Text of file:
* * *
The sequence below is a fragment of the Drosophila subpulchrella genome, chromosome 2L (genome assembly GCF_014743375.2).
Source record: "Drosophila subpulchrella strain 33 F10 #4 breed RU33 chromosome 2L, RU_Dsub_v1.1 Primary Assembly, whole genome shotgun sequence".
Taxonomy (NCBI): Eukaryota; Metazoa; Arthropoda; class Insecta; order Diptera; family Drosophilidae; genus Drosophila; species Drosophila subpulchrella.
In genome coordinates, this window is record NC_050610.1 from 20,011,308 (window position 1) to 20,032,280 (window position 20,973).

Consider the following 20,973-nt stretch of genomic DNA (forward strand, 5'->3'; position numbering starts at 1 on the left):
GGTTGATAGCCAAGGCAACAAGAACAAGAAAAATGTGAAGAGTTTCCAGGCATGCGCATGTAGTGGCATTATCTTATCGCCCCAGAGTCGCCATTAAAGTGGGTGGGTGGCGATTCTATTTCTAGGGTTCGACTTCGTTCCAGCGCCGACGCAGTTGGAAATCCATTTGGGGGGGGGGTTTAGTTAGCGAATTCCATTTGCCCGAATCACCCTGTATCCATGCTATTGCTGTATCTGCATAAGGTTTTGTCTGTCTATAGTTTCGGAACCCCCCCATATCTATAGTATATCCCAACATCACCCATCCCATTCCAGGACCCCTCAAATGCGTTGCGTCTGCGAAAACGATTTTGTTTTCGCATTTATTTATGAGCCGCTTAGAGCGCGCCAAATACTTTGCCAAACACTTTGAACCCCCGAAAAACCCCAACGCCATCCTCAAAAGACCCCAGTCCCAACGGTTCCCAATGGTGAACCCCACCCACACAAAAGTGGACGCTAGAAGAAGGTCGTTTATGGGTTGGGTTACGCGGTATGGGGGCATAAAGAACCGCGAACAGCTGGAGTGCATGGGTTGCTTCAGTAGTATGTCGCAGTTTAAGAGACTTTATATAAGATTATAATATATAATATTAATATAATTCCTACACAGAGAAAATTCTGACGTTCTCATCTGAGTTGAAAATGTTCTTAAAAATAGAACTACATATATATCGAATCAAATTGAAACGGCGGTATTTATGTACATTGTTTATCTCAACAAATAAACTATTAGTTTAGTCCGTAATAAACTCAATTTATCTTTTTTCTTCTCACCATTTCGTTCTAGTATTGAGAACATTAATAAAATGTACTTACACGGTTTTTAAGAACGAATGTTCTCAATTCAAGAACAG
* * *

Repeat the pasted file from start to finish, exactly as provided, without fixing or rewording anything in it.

The sequence below is a fragment of the Drosophila subpulchrella genome, chromosome 2L (genome assembly GCF_014743375.2).
Source record: "Drosophila subpulchrella strain 33 F10 #4 breed RU33 chromosome 2L, RU_Dsub_v1.1 Primary Assembly, whole genome shotgun sequence".
Taxonomy (NCBI): Eukaryota; Metazoa; Arthropoda; class Insecta; order Diptera; family Drosophilidae; genus Drosophila; species Drosophila subpulchrella.
In genome coordinates, this window is record NC_050610.1 from 20,011,308 (window position 1) to 20,032,280 (window position 20,973).

Consider the following 20,973-nt stretch of genomic DNA (forward strand, 5'->3'; position numbering starts at 1 on the left):
GGTTGATAGCCAAGGCAACAAGAACAAGAAAAATGTGAAGAGTTTCCAGGCATGCGCATGTAGTGGCATTATCTTATCGCCCCAGAGTCGCCATTAAAGTGGGTGGGTGGCGATTCTATTTCTAGGGTTCGACTTCGTTCCAGCGCCGACGCAGTTGGAAATCCATTTGGGGGGGGGGTTTAGTTAGCGAATTCCATTTGCCCGAATCACCCTGTATCCATGCTATTGCTGTATCTGCATAAGGTTTTGTCTGTCTATAGTTTCGGAACCCCCCCATATCTATAGTATATCCCAACATCACCCATCCCATTCCAGGACCCCTCAAATGCGTTGCGTCTGCGAAAACGATTTTGTTTTCGCATTTATTTATGAGCCGCTTAGAGCGCGCCAAATACTTTGCCAAACACTTTGAACCCCCGAAAAACCCCAACGCCATCCTCAAAAGACCCCAGTCCCAACGGTTCCCAATGGTGAACCCCACCCACACAAAAGTGGACGCTAGAAGAAGGTCGTTTATGGGTTGGGTTACGCGGTATGGGGGCATAAAGAACCGCGAACAGCTGGAGTGCATGGGTTGCTTCAGTAGTATGTCGCAGTTTAAGAGACTTTATATAAGATTATAATATATAATATTAATATAATTCCTACACAGAGAAAATTCTGACGTTCTCATCTGAGTTGAAAATGTTCTTAAAAATAGAACTACATATATATCGAATCAAATTGAAACGGCGGTATTTATGTACATTGTTTATCTCAACAAATAAACTATTAGTTTAGTCCGTAATAAACTCAATTTATCTTTTTTCTTCTCACCATTTCGTTCTAGTATTGAGAACATTAATAAAATGTACTTACACGGTTTTTAAGAACGAATGTTCTCAATTCAAGAACAG